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Asana: A Project Manager’s Ultimate Convenience

By: Matt Gossett


As soon as your small business starts to take on several projects at once, it can be a daunting task for management to keep track of progress by way of traditional email communication. Fortunately, many software tools are available that enable teams to accomplish tasks and achieve project goals with much more efficiency by working off a digital project management platform.

Founded by ex-Facebook and Google employees, Asana is a powerful tool that’s been designed to help businesses maximize collaborative work efficiency and ease tension between managers and their project team in an otherwise hectic office environment. I’ll proceed to explain how using Asana’s project management software can improve the way your business handles work flow.
Teamwork without Email
Asana’s project management software offers a number of features that are simply not available to teams that stick to communicating by email. Asana gives project managers the power of organizing initiatives while allowing team members to create, assign, follow and comment on tasks as they’re accomplished. Since tasks and conversations are grouped together, following the progress of a task becomes much easier than browsing your email history for conversations and file attachments.
Multiple Projects Managed in One Place
Asana is not only useful for the efficiency that it provides project teams but also for the transparency that it offers upper-level management who can easily track the progress of projects that are being worked on by various teams all in the same place. It goes without saying that Asana saves businesses valuable time when they are able to space out or even eliminate meetings and progress reports from their daily work flow, leaving more time for meaningful work to get done.
Usefulness for Project Managers
Asana becomes a useful tool for project managers who can assign each task within a project to an individual member of their team. Managers also benefit from the ease of tracking task progress so that they don’t have to interrupt the work flow of their team members by constantly asking for updates. Asana also makes it easy to prioritize tasks by assigning importance and milestones to projects as they are completed. In this way, Asana makes it easy to see when projects fall off schedule for meeting critical deadlines.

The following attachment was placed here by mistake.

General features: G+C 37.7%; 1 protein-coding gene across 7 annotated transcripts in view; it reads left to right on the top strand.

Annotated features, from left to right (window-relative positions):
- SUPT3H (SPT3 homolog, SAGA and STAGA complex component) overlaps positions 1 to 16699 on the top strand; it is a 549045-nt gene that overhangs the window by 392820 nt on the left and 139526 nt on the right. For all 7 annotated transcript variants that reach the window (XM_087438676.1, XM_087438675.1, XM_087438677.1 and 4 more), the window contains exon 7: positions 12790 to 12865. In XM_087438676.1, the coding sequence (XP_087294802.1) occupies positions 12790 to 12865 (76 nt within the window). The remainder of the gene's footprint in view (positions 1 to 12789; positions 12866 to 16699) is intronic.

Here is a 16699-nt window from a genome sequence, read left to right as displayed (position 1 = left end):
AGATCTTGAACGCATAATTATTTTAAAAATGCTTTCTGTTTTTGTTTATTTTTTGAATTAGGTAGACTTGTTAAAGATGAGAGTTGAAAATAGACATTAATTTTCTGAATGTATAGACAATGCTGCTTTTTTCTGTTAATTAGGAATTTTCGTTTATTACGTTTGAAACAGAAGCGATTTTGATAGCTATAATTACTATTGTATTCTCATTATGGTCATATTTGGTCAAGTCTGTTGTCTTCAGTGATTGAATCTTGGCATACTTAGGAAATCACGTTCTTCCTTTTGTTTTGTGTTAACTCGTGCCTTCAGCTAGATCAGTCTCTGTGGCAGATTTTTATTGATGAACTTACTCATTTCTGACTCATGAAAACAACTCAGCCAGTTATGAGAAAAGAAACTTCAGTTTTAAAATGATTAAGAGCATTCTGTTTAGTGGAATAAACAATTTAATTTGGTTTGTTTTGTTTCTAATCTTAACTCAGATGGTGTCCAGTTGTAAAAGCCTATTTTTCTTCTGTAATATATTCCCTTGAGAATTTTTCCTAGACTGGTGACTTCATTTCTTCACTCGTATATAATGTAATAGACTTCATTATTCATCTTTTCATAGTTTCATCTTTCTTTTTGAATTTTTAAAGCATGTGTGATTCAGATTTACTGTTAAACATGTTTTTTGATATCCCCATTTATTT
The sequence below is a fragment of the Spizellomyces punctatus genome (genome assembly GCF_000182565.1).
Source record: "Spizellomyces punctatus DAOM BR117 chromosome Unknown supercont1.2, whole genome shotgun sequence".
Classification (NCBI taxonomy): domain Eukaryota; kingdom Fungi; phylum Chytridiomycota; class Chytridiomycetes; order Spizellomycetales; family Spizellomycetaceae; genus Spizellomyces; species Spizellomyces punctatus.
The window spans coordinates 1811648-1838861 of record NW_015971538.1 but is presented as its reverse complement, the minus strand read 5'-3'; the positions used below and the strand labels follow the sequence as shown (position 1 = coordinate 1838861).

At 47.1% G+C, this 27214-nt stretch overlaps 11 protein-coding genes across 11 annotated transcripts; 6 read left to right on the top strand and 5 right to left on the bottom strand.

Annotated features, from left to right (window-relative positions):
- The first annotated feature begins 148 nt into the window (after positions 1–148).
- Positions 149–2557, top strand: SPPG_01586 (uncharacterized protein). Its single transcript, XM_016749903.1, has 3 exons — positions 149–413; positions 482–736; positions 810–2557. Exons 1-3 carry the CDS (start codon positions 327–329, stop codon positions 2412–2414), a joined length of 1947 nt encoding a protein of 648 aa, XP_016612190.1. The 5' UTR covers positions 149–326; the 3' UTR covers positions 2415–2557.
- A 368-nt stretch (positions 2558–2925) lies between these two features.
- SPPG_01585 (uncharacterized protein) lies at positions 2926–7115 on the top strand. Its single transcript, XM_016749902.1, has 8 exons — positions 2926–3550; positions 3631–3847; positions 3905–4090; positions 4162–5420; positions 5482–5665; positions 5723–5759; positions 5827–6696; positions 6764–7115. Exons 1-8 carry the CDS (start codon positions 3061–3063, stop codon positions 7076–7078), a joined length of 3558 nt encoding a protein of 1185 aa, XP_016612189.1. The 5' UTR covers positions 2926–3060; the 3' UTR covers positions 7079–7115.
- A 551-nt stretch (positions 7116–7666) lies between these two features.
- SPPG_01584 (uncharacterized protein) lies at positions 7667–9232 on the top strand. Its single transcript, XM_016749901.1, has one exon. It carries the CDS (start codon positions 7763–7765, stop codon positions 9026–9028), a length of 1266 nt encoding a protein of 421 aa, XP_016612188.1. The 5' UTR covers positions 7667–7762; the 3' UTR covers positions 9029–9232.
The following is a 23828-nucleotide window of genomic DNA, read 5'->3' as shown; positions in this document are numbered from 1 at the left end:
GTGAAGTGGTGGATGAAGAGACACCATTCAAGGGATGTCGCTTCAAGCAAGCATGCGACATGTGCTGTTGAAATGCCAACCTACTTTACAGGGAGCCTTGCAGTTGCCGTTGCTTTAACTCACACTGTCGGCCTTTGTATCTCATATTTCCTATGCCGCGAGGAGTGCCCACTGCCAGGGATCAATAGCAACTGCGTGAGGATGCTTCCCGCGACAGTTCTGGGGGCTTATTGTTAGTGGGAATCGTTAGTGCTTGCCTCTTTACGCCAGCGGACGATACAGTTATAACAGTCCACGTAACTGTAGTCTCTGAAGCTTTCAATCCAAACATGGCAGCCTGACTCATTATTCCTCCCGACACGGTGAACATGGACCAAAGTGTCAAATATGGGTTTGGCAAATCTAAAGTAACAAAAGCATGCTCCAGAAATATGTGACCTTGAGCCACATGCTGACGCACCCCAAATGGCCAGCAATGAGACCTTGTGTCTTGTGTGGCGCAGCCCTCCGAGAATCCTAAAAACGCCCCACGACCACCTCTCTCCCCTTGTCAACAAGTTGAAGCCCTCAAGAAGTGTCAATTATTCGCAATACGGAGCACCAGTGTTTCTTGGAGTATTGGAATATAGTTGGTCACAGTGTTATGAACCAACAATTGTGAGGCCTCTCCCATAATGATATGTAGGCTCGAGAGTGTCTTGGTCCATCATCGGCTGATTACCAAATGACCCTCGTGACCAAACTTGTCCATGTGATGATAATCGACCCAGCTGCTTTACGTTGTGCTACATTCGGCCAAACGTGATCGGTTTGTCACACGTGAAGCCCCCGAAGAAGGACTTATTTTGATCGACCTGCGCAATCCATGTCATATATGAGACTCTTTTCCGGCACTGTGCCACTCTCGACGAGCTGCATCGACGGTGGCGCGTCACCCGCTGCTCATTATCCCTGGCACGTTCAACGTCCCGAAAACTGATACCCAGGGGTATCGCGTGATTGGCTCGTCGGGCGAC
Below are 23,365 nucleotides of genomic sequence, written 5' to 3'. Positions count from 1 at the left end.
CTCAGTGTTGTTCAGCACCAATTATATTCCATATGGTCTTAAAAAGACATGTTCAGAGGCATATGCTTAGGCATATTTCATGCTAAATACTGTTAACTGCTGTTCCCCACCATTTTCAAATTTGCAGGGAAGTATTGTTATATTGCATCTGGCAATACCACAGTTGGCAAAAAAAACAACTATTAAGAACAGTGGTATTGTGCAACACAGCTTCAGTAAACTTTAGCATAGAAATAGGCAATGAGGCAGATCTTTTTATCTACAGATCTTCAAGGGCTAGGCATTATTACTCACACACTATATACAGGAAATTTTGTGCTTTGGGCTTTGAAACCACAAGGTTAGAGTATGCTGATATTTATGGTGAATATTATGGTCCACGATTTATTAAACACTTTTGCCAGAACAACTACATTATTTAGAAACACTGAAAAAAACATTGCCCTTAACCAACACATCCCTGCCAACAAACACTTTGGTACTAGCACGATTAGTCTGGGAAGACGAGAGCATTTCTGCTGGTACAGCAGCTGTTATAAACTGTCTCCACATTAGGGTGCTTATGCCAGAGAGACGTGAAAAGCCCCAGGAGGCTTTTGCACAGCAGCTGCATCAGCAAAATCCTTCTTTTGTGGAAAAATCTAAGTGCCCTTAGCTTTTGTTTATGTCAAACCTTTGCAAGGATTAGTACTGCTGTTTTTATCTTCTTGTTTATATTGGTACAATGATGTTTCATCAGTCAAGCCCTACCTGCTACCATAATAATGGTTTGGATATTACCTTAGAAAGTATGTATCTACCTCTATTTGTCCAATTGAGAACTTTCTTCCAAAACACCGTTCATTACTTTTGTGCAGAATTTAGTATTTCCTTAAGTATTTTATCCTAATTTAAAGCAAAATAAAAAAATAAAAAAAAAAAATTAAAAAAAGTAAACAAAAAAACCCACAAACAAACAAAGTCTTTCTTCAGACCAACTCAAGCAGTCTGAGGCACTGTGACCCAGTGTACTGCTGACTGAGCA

Get Started
If Asana seems like it might be useful in running your small business, I encourage you to go ahead and started by signing up for a free basic account, which offers access of up to 15 members on an unlimited number of projects and tasks. Starting at $50/month, premium plans offer project managers the ability to assign tasks and projects privately within teams, to add third-party guests to work on projects when outside assistance is needed, and to access a dedicated account manager at Asana for first-in-line support.
Click here to be directed to Asana’s website.
Published: February 13, 2014

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Matt Gossett

Matt Gossett is a writer and editor for Tarkenton Companies. A graduate of Washington and Lee, Matt is currently studying International Business at the HEC School of Management in Paris. He specializes in leadership issues, combining insight from business, athletics, and education. Connect with him on

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